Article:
We all know what “regular” jealousy in a relationship looks like. The guy who demands his girlfriend text him every hour when she’s on a night out. The wife who secretly trails her husband wherever he goes like a private investigator, and so on.
These are extreme examples, but the reason for jealous behavior like this in people is a fairly straightforward fear of losing the one they love to someone else. While this fear is usually totally unfounded and irrational, it’s grounded in reality in the sense that their partner could theoretically fall in love with that handsome new work colleague, or have a fling with a random girl they met on Tinder.
Retroactive jealousy on the other hand is a condition in which people find themselves feeling jealous, angry and upset about people their partner once dated or had sex with in the past.
The “threat” posed from these ex-lovers are usually non-existent, as the people in question have long moved on, but the retroactive jealousy sufferer often becomes obsessed with them — unable to stop thinking about a particular relationship or sexual experience for months or even years.
Despite the fact that regular jealousy focuses on the present and retroactive jealousy focuses on the past, their symptoms are remarkably similar. Both forms of jealousy cause feelings of anger, fear, anxiety and paranoia. Both can make the sufferer do crazy things like snooping through their partner’s phone, or spending hours interrogating them. Both are very good at undermining a relationship and turning it from a perfect love match into yet another failed experiment.
And finally, both forms of jealousy can be very hard to shake. But here’s where I believe retroactive jealousy comes into its own. Retroactive jealousy can be harder to cure in my opinion simply because it’s fixated with the past rather than the present. It’s this very fact — that the sufferer knows how irrational they’re being in obsessing over events in the past — that makes it so difficult to eliminate.
Intellectually the retroactive jealousy sufferer knows everything’s in the past and therefore it’s crazy to feel anxious about it, but emotionally they’re unable to shake the feeling there’s something “wrong” with their partner’s past. This causes a vicious cycle in which the crazier the sufferer feels they’re being, the more it drives them crazy.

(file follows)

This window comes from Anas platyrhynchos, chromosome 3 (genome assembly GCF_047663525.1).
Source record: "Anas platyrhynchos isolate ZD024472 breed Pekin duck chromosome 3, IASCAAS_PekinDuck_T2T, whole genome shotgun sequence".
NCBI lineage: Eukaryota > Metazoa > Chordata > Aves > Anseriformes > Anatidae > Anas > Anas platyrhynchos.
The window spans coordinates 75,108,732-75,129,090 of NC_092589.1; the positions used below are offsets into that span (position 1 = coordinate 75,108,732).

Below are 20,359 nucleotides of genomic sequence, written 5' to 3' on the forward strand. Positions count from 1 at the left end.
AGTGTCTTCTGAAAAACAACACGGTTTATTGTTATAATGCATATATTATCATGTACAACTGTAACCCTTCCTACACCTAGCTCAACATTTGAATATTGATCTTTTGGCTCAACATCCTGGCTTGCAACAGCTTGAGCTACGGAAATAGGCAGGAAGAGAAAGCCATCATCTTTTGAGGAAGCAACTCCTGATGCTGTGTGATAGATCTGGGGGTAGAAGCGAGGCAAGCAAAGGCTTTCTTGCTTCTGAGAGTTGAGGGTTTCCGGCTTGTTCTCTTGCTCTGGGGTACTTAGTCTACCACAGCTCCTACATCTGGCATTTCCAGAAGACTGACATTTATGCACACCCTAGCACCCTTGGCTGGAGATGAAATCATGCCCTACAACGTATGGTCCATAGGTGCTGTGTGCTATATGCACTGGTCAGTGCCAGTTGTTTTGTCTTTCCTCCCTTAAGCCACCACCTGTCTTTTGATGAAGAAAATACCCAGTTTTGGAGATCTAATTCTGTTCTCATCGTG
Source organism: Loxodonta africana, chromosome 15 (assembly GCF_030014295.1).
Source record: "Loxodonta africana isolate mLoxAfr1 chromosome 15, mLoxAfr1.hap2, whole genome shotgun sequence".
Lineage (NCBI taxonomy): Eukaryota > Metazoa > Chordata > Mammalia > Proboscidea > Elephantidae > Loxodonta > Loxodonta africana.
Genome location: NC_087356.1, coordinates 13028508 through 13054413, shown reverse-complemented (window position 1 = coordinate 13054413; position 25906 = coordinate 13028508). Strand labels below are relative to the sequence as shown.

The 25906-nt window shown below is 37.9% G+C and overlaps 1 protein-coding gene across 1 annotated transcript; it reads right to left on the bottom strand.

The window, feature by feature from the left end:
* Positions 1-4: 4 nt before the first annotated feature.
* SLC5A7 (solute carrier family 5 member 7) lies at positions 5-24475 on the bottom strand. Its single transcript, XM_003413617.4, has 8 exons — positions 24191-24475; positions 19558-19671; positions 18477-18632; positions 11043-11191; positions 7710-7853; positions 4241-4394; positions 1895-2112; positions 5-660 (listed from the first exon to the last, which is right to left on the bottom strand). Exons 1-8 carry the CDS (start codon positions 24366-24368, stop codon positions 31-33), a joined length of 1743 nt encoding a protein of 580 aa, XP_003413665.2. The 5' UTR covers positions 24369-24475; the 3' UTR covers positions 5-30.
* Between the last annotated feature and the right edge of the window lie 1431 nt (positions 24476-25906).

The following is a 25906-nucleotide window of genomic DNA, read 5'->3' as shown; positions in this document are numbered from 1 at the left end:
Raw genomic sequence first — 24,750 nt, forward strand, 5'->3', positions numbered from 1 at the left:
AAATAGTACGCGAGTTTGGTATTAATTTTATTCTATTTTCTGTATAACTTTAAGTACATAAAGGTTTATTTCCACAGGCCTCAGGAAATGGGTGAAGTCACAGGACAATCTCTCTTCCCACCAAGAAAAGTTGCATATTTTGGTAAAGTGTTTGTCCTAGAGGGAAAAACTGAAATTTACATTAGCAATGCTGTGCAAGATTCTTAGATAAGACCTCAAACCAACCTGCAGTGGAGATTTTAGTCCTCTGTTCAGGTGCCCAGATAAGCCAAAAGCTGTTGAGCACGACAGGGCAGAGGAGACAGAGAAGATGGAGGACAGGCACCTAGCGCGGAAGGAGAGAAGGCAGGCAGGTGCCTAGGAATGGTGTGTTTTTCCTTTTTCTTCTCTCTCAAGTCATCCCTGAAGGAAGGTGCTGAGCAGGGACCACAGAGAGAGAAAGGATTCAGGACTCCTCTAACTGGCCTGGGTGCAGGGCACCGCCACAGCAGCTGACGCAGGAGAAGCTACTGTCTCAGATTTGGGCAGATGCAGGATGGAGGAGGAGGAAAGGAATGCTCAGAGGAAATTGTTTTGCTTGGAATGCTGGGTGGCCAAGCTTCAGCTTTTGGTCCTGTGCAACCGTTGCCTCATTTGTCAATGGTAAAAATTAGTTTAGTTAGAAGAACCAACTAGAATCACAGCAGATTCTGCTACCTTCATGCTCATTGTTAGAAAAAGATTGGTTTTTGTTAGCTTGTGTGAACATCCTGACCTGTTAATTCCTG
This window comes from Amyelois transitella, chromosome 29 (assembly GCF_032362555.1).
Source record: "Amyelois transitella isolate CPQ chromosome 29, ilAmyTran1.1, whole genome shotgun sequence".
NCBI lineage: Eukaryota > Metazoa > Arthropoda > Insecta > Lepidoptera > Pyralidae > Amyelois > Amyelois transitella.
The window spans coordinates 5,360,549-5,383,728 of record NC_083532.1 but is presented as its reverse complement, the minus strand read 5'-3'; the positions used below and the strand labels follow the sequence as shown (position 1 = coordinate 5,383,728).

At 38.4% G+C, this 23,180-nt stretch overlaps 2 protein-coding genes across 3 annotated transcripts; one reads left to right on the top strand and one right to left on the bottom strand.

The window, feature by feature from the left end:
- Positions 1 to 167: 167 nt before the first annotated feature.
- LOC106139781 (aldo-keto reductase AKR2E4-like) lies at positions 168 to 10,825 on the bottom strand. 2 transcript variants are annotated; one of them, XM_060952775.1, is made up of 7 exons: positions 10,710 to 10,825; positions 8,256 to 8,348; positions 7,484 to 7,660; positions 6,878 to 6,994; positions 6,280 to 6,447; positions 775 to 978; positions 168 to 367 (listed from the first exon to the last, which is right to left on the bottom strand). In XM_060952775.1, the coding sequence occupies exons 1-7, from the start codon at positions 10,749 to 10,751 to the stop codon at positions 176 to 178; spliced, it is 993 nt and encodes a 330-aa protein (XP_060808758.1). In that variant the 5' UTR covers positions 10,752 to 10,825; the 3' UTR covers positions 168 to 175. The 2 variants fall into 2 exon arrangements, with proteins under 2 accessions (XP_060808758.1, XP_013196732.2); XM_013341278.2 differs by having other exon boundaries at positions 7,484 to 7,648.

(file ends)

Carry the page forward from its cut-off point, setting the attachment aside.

Unfortunately, platitudes such as “get over it” or “the past has made them who they are” mean little to someone under the thumb of retroactive jealousy. It’s all water off a duck’s back. If all they had to do was think “Okay, I’m not going to think about this anymore. It’s time to move on”, they’d have done it immediately after feeling jealous.
So, what can the sufferer of retroactive jealousy do to break the cycle?
The first thing to stress is that it’s virtually impossible to rid oneself of retroactive jealousy in a relationship simply by thinking about it. You can’t think your way out of the problem by thinking about the problem — the woman he used to date or the eight guys she had sex with in one month. This just makes you more anxious and you end up being anxious of anxiety itself.
If you suffer from retroactive jealousy what’s needed is a rewiring of the way you think about yourself, as very often this is the true root of the problem. As the old adage goes — it’s not the event itself that’s the problem, it’s how we react to it. The past is not the problem, it’s your interpretation of it that’s making it hard to cope with. And this interpretation is usually born out of a place of fear.
What’s needed therefore is a great deal of work on your own self confidence in order to lessen the fear that your partner may find someone “better” out there than you. This is because, at heart, retroactive jealousy is still an anxiety over losing a partner to someone in the present rather than the past. Have a think about what it is about yourself that you don’t like, that you fear your partner doesn’t like either and then get to work on it.
Unlike with regular jealousy there’s also often a strong judgmental aspect to the condition. It’s essential therefore to work on any judgmental issues you may be harboring also. What’s maybe keeping the jealousy alive in the mind is a feeling that your partner has done something they shouldn’t have done in the past.
Work on your self-confidence and judgment and try to refrain falling into a wormhole of overthinking about the nuts and bolts of the past “problem”, and pretty soon you should find your feelings of retroactive jealousy start to lift.